After selling out in cinemas, reaching number three status on the iTunes chart and attaining a worldwide Netflix deal, the creators of The Intent are back; however this time the magnitude and execution is expected to be delivered at a far greater level as the film travels over to Jamaica.
Entitled The Intent 2: The Come Up, the film acts as a prequel to its first, in exploring the contextual links between the characters, as well as presenting the origins of their stories. With a brand new plot, The Intent 2: The Come Up has brought back a number of its original cast members, though its makers have enlisted an assortment of new faces such as Jamaica’s own Popcaan and BET nominee and grime pioneer Ghetts to develop the movie series even further.
The movie also proudly establishes a brand new partnership between Island Records & Vertigo Releasing; a deal which sees a major recording label collaborate with a Black British movie concept, something that has been untested in the past. Written by and starring Nicky Slimting Walker (It’s a Lot) and Femi Oyeniran (Kidulthood, Adulthood), The Intent 2: The Come Up looks to take things to the next level in its filming in both London and Jamaica alike.
The movie itself, slated for an Autumn 2018 release across UK and Ireland centres around Jay (Ghetts), whose big dreams and ambitions are crippled by his allegiance to both his crew and Hackney crime boss Beverley (Sharon Duncan-Brewster, Top Boy). Jay sets about laying the foundations for his own organised crime ring with the help of Mustafa (Adam Deacon). Things are going well until Beverley discovers his disloyalty. An ill-fated robbery in North London, and a trip to Jamaica, tears the crew apart and all the while, their actions are being monitored by an undercover Met Police officer Gunz (Dylan Duffus), who has managed to infiltrate the crew.
With the movie really focusing on continuing to display a true representation of Black British culture and the elements that have sincerely inspired it over the years, we managed to speak with Femi, Nicky, Ghetts and Alex/Twin (Island Records) who all gave us a deeper insight into what we can expect.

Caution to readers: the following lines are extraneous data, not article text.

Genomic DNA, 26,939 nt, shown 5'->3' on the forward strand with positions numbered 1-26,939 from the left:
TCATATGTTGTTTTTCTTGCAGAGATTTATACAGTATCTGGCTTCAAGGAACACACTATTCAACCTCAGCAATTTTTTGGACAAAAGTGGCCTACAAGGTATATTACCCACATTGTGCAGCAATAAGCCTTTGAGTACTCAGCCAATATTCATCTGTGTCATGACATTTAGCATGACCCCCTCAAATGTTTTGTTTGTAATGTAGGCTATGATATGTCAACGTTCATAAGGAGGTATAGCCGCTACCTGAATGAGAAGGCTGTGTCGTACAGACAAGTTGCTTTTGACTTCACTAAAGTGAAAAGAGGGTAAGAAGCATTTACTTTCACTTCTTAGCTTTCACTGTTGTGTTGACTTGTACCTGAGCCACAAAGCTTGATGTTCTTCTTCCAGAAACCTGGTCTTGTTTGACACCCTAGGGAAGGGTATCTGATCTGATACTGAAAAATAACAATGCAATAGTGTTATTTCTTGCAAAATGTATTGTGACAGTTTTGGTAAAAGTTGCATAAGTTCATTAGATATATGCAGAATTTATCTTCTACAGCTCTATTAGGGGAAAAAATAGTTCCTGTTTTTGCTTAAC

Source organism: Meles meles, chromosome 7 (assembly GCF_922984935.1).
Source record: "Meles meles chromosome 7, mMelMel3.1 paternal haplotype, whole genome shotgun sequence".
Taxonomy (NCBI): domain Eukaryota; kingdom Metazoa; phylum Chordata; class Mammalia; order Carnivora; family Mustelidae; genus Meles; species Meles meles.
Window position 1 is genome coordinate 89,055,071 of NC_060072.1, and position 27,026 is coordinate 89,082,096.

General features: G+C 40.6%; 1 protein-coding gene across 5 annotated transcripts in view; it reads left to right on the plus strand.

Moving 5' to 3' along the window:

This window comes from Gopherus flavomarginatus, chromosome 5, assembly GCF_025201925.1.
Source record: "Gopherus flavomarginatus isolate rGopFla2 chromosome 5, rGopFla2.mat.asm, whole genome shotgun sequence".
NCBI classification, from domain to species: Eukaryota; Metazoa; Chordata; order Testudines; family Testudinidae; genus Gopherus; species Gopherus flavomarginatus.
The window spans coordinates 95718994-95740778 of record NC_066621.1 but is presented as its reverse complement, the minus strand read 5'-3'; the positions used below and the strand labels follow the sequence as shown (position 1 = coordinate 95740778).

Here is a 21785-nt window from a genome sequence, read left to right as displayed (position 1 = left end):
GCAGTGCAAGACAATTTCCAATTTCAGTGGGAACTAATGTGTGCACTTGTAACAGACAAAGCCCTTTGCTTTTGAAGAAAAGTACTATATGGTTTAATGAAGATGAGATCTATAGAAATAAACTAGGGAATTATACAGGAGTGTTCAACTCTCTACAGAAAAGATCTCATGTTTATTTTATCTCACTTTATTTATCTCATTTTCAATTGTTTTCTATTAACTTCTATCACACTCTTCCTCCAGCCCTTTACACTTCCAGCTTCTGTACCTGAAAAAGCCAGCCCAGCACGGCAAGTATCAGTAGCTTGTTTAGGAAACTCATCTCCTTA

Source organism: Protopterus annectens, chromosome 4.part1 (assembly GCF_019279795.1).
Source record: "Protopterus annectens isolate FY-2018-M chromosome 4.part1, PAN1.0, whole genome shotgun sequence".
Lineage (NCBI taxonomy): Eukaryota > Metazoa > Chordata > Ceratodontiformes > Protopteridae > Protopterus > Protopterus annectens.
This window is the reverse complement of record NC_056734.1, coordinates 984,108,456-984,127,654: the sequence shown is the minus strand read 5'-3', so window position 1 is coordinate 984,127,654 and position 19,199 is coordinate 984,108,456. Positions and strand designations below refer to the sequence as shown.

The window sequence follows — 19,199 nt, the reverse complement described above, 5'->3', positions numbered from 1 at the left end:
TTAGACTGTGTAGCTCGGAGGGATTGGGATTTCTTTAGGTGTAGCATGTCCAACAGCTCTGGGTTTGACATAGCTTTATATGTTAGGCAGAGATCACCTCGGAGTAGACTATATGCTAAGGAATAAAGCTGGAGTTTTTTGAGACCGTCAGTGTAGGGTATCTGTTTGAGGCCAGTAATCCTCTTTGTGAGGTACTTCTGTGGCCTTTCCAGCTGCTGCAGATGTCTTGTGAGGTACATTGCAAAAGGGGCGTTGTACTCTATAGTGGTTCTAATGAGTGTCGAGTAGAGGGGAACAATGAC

The Intent 2: The Come Up sees a brand new collaboration between Vertigo Releasing and Island Records, what did this partnership being to the table?
Ghetts: “Ok, let me speak on this yeah [laughs]. This is going to be the new wave, what these guys have done is mad.”
Nicky: “One of our main concerns was the way black culture is presented in the media and in film. Alex at Island has been doing this, from way back, DJ’ing, mixtapes, breaking artists and most importantly, he just understands the culture.
“I needed to find someone who understands how to market a film like this, and this partnership was so organic. The main person I had to find was someone from a label, not a film company, cause they don’t understand the culture, they don’t release black movies, there’s only really been a handful if you look back.”
Femi: “I remember even during the first film, Nicky would say that we need to partner with a label and I used to question it, thinking why would we do that? Then he told me he had a meeting with Alex from Island and that’s when it clicked.
“I realised there aren’t any people of working at these film companies. Nicky and I have been going through these offices for seven or eight years now and everyone in film and TV can talk about diversity all they want, but until people of colour make real decisions and execute their own ideas, there won’t be a true picture of ethnic diversity.”
This is where it all fell into place. Vertigo just understood us, they were the first company to approach us after the success of The Intent; they asked us if we would you like to work with them from then. It made sense. With Island, I don’t have to explain to Alex about Black British culture, he gets it and that is why we are here, when I was going to other meetings, it took me ages to paint a picture in just trying to explain to them who Stormzy and Krept and Konan were.” [Laughs].
Alex/Twin: “For us, actually having our own urban focus department with people who actually care about the culture from top to bottom was everything. We approached this the same way we did when we worked with Giggs and Michael Dappah, because they could respect where we come from.
“Don’t get me wrong, we are a record company, we’re all about the music but these guys understood it. It reminded me of when Dame Dash and those guys did Paid In Full, the representation was just absolute and it was all there.